By Cara Cookson
State v. Macedo Soares, 2011 VT 56 (mem.)
We’d like to offer a handshake to the defendant who took a $140 speeding ticket all the way to the SCOV. It’s another one of those cases that law students sit around and daydream about, because after all, “It’s just not fair, man.” But alas, the SCOV puts the brakes on this creative constitutional challenge, and
’s traffic-court regime will live to see another disgruntled speeder. Vermont
What’s all the fuss about? Defendant was stopped on I-91 driving 80 m.p.h. and received one of
’s chose-your-own-adventure traffic citations. Defendant either could pay $140, effectively waiving his right to a hearing (called the “waiver amount”) OR he could demand a hearing before the judicial bureau (Vermont’s traffic court) to contest the citation but risk a monetary penalty ranging from $36 to $1,186 plus $50 in court costs. The fine print notes that the typical penalty upon finding a violation post-hearing is the waiver amount plus the court costs. At the Grand Royale before the judicial bureau, the $140 plus court costs is exactly what defendant got. (Oh, and the hearing officer noted that defendant had been stopped for speeding nine times, which might offer some explanation as to what was really going on here.) Vermont
Taking another turn at the roulette wheel, defendant headed to “district court” or the “Superior Court, Criminal Division, Caledonia Unit” in today’s newfangled parlance. No dice.
At the SCOV, defendant brought a potpourri of constitutional challenges with a little evidentiary flourish at the end. The constitutional challenges can be summed up as: you’re punishing me for demanding my constitutionally required due process hearing, and you’re just trying to force me to admit that I was speeding.
At the outset of the opinion, the SCOV slows it down. Because we’re talking about a civil traffic violation—which might jeopardize the privilege to drive, but not the “life and liberty” at stake in a criminal matter—the notion that defendant was “punished” for exercising his right to demand a hearing and not plead guilty doesn’t hold up. After all, he attempts to support this theory with a case involving the old death penalty clause of the Federal Kidnapping Act. Quite notably, the chose-your-own-adventure clause on the back of the ticket does not suggest anything like, “If you chose not to pay the waiver amount and you request a hearing, you could be subject to the death penalty if the hearing officer finds that you were speeding.” The law can’t leave defendants with a Morton’s Fork when it comes to pleading not guilty in criminal matters, but not so in a civil matter such as this one.
What happens next is kind of odd. First, the SCOV cites the Seventh Circuit for the principle that “being a civil defendant is ‘fundamentally different’ from being a criminal defendant.” And make what you will of this sentence: “Defendant may have a statutory right to a jury trial with respect to this traffic violation, but he waived that right and has alleged a statutory violation.”
Now, explain this to us: “If defendant were correct that providing an option of paying a waiver amount violates the constitutional rights of those cited for traffic violations, all persons cited would be required to participate in administrative proceedings regarding minor traffic violations.” Eh? “Fortunately, for citizens who are ticketed, such criminal law safeguards are neither legislatively nor constitutionally required with respect to civil traffic violations.” In other words, folks like defendant are actually lucky that they have less rights than criminal defendants. They have the “option” of not having a hearing and can just pay the darn thing and save themselves and everyone else the hassle of going to court. Of course, they’d be even luckier if the legislature gave them the option of demanding a hearing and having the penalty stay the same regardless.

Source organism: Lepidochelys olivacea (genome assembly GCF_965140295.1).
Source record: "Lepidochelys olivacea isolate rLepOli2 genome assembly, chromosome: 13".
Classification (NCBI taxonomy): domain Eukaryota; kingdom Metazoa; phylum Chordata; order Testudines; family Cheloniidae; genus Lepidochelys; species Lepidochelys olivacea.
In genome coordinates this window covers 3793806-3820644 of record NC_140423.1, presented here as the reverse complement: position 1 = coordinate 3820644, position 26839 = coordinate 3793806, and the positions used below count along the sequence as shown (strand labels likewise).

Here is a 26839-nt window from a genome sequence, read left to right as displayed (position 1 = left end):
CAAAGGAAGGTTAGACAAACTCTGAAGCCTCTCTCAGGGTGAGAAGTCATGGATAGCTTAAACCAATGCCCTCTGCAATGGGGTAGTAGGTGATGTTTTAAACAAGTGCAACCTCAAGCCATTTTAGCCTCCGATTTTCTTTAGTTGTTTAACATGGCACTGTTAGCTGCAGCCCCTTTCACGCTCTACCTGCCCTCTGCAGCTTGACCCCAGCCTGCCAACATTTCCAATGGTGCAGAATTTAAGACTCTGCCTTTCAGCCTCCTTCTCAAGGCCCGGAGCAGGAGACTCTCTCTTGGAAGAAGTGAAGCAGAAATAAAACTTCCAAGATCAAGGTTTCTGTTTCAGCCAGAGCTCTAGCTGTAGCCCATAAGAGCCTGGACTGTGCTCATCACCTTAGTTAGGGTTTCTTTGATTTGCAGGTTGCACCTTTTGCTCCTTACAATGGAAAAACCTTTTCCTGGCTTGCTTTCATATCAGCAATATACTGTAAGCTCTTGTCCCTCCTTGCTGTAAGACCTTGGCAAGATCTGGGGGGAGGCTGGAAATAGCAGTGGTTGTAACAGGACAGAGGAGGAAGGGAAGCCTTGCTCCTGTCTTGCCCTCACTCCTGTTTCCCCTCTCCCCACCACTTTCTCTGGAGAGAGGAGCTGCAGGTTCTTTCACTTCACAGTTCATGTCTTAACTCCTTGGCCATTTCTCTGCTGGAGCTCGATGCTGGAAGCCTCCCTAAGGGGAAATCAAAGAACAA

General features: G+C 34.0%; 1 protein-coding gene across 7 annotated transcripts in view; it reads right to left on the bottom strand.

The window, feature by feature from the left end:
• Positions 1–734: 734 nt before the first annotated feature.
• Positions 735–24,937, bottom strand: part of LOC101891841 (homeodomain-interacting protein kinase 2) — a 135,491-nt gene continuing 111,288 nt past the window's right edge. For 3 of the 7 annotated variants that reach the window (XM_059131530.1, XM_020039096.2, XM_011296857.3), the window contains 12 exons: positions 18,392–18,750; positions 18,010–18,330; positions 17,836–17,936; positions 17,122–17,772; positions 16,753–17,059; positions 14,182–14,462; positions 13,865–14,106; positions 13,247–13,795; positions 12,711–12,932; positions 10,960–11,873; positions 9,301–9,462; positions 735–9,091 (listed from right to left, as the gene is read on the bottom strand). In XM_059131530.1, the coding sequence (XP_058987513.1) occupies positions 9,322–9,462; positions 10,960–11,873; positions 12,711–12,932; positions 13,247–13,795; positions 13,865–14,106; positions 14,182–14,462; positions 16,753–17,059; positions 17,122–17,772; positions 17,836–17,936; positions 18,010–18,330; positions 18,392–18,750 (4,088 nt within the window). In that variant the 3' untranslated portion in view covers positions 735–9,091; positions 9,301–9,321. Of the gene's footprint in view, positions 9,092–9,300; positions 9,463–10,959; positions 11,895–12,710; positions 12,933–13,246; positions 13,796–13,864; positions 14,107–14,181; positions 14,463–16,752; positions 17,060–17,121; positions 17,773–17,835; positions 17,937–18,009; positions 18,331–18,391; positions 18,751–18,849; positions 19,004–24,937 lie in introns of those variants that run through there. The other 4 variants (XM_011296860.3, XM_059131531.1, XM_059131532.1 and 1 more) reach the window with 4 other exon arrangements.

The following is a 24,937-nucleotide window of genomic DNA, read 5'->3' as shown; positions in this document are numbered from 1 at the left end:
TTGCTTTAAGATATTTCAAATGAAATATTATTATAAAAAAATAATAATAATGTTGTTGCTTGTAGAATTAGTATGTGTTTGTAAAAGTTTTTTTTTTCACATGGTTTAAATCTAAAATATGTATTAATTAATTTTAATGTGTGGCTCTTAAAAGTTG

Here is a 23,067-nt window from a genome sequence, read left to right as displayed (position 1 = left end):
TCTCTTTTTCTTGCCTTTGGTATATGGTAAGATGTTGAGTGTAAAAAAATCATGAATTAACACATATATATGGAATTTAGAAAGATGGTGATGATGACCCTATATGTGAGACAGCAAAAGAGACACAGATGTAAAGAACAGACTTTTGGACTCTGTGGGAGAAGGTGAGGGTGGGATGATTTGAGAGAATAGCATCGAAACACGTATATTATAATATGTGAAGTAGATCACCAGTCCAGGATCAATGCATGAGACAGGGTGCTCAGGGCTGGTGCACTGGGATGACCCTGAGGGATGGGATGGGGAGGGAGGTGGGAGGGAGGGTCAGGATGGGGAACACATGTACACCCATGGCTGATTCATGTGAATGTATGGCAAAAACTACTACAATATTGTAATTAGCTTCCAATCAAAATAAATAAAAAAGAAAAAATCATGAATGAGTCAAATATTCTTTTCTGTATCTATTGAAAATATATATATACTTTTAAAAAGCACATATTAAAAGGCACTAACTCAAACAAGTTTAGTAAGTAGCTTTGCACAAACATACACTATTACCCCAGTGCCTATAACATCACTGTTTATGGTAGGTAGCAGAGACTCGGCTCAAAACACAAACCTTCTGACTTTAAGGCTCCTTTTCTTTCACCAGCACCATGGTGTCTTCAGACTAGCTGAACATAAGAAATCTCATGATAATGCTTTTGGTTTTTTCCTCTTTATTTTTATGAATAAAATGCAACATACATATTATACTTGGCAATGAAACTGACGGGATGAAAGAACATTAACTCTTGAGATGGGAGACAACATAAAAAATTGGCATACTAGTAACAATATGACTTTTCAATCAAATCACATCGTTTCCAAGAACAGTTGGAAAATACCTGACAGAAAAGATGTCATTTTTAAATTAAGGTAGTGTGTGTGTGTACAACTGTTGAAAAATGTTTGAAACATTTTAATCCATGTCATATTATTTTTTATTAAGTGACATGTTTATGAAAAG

At this point in the opinion we’re waiting for somebody to cite a constitution—any constitution—
or federal—because that’s what we paid to see. Defendant cites Chapter 1, Article 4 of the Vermont Constitution, which states, “every person ought to obtain right and justice, freely, and without being obliged to purchase it.” Defendant says that requiring him to pay court costs, filing fees, and the cost of the judicial bureau transcript amounts to a violation of this provision, because he had to “purchase” these things in order to have his day(s) in court. No, it doesn’t violate the Vermont Constitution, says SCOV, just look at this Seventh Circuit case again… Vermont
Errr . . .
Okay, to the SCOV’s credit, it did cite one case interpreting the Vermont Constitution eventually (upholding filing fees in criminal cases). But in this regard, the opinion is the Rumpelstiltskin of constitutional interpretation. “Nope, that’s not what the Vermont Constitution means . . . but we’re not going to tell you what it does mean, either.” Instead we’re left with whatever Easterbrook of the Seventh Circuit had to say about the U.S. Constitution, which clearly does not contain the same provision, and we go along our merry way. A case about a $140 speeding ticket probably is not the right moment to engage in something as weighty and delicate as interpreting our blessed Vermont Constitution anyway.
As a final take-away for traffic-court practitioners, the SCOV upheld the judicial bureau hearing officer’s decision to admit the results of the LIDAR or “laser radar” system used to confirm that defendant was speeding. No evidentiary hearing on reliability required. Defendant’s point might be better received in the future, though, now that the State finds itself in the throws of Datamaster-gate, but we’ll save that for another day.
Given his penchant for appeals, maybe this isn’t the last we’ll see of this defendant. Keep an eye out for cert petitions!